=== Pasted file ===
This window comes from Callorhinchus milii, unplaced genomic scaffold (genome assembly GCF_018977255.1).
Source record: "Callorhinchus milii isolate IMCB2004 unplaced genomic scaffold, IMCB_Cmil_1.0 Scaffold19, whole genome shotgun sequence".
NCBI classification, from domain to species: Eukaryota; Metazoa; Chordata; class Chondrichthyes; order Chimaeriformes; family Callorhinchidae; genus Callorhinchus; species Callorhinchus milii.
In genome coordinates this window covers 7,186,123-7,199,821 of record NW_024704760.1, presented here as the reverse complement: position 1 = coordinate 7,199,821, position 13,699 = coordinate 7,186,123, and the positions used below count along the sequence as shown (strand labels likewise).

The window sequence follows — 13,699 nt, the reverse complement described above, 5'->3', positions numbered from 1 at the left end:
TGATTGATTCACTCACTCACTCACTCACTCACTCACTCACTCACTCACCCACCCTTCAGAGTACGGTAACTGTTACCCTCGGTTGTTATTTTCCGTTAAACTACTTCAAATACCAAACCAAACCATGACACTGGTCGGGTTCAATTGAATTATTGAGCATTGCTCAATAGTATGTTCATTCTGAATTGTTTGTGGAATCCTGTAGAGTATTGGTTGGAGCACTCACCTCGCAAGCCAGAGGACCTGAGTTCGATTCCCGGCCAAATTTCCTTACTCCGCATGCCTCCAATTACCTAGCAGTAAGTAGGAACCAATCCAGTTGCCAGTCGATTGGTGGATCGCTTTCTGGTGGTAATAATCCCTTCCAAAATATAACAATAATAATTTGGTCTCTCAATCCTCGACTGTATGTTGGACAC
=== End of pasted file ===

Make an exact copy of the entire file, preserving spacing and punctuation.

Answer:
This window comes from Callorhinchus milii, unplaced genomic scaffold (genome assembly GCF_018977255.1).
Source record: "Callorhinchus milii isolate IMCB2004 unplaced genomic scaffold, IMCB_Cmil_1.0 Scaffold19, whole genome shotgun sequence".
NCBI classification, from domain to species: Eukaryota; Metazoa; Chordata; class Chondrichthyes; order Chimaeriformes; family Callorhinchidae; genus Callorhinchus; species Callorhinchus milii.
In genome coordinates this window covers 7,186,123-7,199,821 of record NW_024704760.1, presented here as the reverse complement: position 1 = coordinate 7,199,821, position 13,699 = coordinate 7,186,123, and the positions used below count along the sequence as shown (strand labels likewise).

The window sequence follows — 13,699 nt, the reverse complement described above, 5'->3', positions numbered from 1 at the left end:
TGATTGATTCACTCACTCACTCACTCACTCACTCACTCACTCACTCACCCACCCTTCAGAGTACGGTAACTGTTACCCTCGGTTGTTATTTTCCGTTAAACTACTTCAAATACCAAACCAAACCATGACACTGGTCGGGTTCAATTGAATTATTGAGCATTGCTCAATAGTATGTTCATTCTGAATTGTTTGTGGAATCCTGTAGAGTATTGGTTGGAGCACTCACCTCGCAAGCCAGAGGACCTGAGTTCGATTCCCGGCCAAATTTCCTTACTCCGCATGCCTCCAATTACCTAGCAGTAAGTAGGAACCAATCCAGTTGCCAGTCGATTGGTGGATCGCTTTCTGGTGGTAATAATCCCTTCCAAAATATAACAATAATAATTTGGTCTCTCAATCCTCGACTGTATGTTGGACAC